Charles Dickens Charles Dickens, ca. 1867 and 1868

In his 19th century novel Bleak House, Dickens employed as a plot device Jarndyce v. Jarndyce, a case that dragged on and on and on until all of the proceeds from the disputed inheritance where absorbed in legal fees and costs so that, with nothing left to gain, the case was finally “over.”

Not as iconic, nor as extreme as Jarndyce, is the recent unpublished Appellate Division opinion of Palmer v. New Jersey Manufacturers Insurance Company, in which the court addressed the continual need to search for remedies that would keep cases from dragging on and on and on.

In Palmer, suit was brought by plaintiff for injuries resulting from an April 2000 automobile accident when her vehicle was struck by an automobile driven by Kovacs who had an automobile policy with a $300,000 liability limit. Kovacs’ insurer, New Jersey Manufacturers Insurance Company (NJM), rejected the claim and, based on its view of the facts, refused to make an offer at any time throughout the life of the personal injury action against Kovacs.

Prior to the personal injury jury trial, the court granted plaintiff’s motion for summary judgment on liability and thereafter in August 2004 the jury returned a damage verdict in the total sum of $460,000, which was appealed by the NJM attorney on a variety of grounds. In February 2006, the Appellate Division, in the first of two opinions on Kovacs’/NJMs’ appeal, remanded the case to the trial judge for amplification of the factual record as to the monetary effect of an offer of judgment which had been filed by plaintiff before the personal injury trial. At the conclusion of the non-jury case on this issue, the trial judge made factual determinations that resulted in a second appeal.

The Appellate Division in its second opinion of May 2006 upheld the trial court’s judgment, and Kovacs’ petition for certification was then denied. The trial court entered an amended final judgment in November 2006.

The bad faith suit of Palmer v. NJM was then filed and, after extensive discovery, the issues were tried in a 2012 jury trial that resulted in a mistrial, after which the parties agreed to a non-jury trial to determine the bad faith issues. In August 2015, the trial judge issued a 46-page opinion with detailed credibility findings in which she held that plaintiff had failed to sustain her burden of proof on the bad faith claim against NJM. Palmer then filed a notice of appeal, which resulted in an affirmance of the trial court’s decision in the unpublished Palmer opinion of December 2017, which is the subject of this editorial.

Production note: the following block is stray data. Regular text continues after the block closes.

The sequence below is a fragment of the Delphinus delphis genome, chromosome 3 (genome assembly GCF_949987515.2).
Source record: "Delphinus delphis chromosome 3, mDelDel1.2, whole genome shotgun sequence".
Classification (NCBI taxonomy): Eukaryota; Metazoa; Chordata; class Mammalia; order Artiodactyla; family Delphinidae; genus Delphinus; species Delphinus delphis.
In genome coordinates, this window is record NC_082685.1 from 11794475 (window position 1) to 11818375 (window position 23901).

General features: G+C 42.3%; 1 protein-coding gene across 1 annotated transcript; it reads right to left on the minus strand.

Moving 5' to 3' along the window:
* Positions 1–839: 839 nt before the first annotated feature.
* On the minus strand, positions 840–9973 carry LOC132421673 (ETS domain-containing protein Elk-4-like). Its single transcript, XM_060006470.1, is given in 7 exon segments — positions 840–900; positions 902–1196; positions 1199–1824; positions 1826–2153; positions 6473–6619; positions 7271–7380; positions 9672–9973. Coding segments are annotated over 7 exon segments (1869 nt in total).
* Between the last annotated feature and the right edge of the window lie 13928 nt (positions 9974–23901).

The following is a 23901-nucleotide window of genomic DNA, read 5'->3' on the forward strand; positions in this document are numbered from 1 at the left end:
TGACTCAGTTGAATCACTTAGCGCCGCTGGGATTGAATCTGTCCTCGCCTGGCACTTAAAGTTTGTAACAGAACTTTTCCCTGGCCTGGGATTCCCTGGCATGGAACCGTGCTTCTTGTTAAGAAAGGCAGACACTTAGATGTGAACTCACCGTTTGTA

The issues in the underlying personal injury case and the subsequent bad faith case are not particularly complex or noteworthy. What is noteworthy, however, is the statement in the 2017 Palmer opinion: “That said, it is lamentable that it took nearly seventeen years—through no apparent fault of the parties or their counsel—for the successive litigation concerning this 2000 automobile accident to reach its final conclusion. Perhaps there are better ways to adjudicate such marathon and expensive disputes, but that is a topic the Supreme Court may or may not choose to examine prospectively.

The important point of the Palmer decision is that three appellate judges took the opportunity to focus on the process of litigation, which consumed such a lengthy period of time. Unlike British courts in the Jarndyce era, the judiciary of New Jersey has been keenly sensitive over the years to the necessity for streamlining litigation procedure in a way that will more quickly produce fair adjudication of claims raised in the course of litigation by modernization of the administration of justice, and produce cost savings to the parties.

We commend the court for the concern it expressed to find “better ways to adjudicate such marathon and expensive disputes.” We join in the court’s concern and address our request to the Supreme Court’s Civil Practice Committee to explore amendments to the rules in order to more effectively tighten the process of judicial involvement as cases stretch out over the years, winding their way to an ultimate disposition.